Letters to the Editor: Is this still Trump’s CDC? The new mask guidelines make no sense

A poster in Hawaii reads, "Mask required, wear face protection."
A poster states Hawaii’s mask rule in October 2020 at Honolulu International Airport.
(Associated Press)

To the editor: The U.S. Centers for Disease Control and Prevention, which was once too tightly tethered to former President Trump to make insightful and independent decisions, has done it again — except this time, it cannot blame Trump. (“Time to trash your face mask? Not so fast,” editorial, May 13)

It seems crazy to do away with the federal guidelines recommending everyone, including people fully vaccinated against COVID-19, wear masks indoors or outside when in crowded areas. I am thankful that there are many exceptions and that states still have the power to make their own rules. However, this will put undue political pressure on Gov. Gavin Newsom.

The vaccination rate for the country is below 50%. It is faulty reasoning to expect vaccine-hesitant people to be encouraged by this change to get vaccinated. Just the opposite will happen. People will think that since masks are no longer required, they should not bother to get vaccinated.


And how will we protect those in society who cannot be vaccinated, adults and children alike?

Lynn Lorenz, Newport Beach


To the editor: Kudos to Los Angeles for keeping its mask rules in place despite the CDC’s hurried revision of its recommendation. The latest advisory from the CDC is vague. How can it cite evidence about transmissibility when this virus was unknown to the world until late 2019?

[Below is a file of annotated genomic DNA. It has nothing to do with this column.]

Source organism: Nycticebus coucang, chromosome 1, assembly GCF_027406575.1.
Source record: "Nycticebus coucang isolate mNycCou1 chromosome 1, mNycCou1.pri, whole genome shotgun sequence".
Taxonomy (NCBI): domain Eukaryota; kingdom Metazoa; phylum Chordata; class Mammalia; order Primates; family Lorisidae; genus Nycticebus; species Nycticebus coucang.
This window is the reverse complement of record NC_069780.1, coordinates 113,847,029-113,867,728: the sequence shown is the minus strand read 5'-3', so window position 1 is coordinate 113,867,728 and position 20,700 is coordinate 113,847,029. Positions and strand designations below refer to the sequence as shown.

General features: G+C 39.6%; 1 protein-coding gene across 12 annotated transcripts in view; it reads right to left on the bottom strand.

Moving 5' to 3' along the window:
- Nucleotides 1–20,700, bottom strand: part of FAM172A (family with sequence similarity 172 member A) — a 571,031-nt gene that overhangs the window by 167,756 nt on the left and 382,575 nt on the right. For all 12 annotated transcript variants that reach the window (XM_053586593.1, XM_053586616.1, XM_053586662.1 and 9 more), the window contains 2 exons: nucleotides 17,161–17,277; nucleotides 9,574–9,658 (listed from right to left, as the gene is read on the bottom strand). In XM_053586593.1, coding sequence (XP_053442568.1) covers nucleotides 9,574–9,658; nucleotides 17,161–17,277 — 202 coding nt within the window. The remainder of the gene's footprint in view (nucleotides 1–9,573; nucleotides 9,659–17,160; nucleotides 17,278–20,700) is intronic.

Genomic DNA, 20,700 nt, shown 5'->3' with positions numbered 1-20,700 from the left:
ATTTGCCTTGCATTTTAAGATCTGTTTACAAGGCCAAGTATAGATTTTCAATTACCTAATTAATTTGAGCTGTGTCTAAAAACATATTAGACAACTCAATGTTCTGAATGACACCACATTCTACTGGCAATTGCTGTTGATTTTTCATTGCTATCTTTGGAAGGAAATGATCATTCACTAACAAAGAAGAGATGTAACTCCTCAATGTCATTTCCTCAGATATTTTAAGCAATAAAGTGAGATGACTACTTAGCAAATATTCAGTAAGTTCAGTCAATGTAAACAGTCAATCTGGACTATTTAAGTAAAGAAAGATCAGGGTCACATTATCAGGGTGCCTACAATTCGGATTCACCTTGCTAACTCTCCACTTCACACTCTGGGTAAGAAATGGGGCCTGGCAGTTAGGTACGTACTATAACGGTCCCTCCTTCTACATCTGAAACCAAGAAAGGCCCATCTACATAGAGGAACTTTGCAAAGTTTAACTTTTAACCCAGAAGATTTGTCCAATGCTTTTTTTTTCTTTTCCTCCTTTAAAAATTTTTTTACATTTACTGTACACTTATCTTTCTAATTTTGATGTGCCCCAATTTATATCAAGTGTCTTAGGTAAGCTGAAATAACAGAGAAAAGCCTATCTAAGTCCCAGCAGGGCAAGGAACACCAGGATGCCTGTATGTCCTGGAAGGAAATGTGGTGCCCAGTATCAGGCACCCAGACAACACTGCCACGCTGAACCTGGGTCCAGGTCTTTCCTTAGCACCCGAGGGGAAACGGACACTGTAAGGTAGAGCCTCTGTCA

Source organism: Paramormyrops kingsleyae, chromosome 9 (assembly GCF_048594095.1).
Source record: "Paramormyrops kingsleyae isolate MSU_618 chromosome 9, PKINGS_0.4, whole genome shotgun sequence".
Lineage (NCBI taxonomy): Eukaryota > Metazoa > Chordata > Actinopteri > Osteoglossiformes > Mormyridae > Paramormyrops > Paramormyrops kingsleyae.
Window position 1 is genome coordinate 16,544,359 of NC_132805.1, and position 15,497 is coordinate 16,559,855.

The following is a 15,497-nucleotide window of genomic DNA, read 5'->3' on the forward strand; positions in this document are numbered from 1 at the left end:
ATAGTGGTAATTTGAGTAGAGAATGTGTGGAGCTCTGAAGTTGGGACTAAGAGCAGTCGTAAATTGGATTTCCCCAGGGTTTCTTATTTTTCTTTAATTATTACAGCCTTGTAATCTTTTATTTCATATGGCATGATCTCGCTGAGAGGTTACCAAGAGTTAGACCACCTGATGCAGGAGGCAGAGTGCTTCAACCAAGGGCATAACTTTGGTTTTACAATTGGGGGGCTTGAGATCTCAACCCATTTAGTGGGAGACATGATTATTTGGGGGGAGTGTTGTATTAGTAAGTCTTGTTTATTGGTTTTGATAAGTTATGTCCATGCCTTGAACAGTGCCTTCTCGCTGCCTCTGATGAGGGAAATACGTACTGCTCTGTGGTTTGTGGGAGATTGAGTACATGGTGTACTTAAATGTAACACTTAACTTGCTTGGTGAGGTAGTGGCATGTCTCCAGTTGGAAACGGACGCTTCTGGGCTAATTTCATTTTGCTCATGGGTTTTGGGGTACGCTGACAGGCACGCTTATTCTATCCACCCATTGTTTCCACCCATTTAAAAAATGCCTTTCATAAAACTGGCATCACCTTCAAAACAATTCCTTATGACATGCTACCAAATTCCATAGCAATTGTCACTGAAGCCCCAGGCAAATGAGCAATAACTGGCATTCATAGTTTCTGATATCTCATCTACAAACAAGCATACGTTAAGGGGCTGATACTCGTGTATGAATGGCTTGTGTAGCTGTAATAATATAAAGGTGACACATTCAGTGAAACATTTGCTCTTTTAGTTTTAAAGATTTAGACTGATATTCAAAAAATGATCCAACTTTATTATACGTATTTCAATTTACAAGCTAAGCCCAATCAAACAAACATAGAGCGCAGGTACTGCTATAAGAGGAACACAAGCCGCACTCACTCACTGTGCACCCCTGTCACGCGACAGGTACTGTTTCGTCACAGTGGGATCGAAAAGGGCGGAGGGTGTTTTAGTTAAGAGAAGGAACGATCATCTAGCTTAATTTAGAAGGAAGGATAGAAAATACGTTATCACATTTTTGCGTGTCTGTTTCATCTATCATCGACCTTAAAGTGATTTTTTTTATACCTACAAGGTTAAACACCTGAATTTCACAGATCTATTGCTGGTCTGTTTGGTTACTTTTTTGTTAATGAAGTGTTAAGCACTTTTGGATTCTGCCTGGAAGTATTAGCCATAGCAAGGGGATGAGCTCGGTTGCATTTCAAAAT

Above all, the variant in India unleashing record numbers of infections and deaths cannot be ignored.

Not too long ago, scientists said at least 70% of the population must get fully vaccinated to have a chance at achieving “herd immunity” against COVID-19. We are still nowhere near that, and now the CDC is saying it’s OK for vaccinated people to go unmasked in many situations.

I’m afraid that this looks too political. I hope New York City, where I live, will follow Los Angeles’ cautious approach. After all, embracing “better safe than sorry” seems prudent when the world has counted more than 3.3. million COVID-19 deaths and India is still reeling from its worst surge.


Atul M. Karnik, New York


To the editor: Let me get this straight — the very same folks who choose not to get vaccinated are the ones now entrusted to wear masks in public?

Shall we expect robust mask wearing by the unvaccinated in places like anti-vaccine rallies, pro-Trump events or places where most of us go, like supermarkets?

David Ribakoff, Los Angeles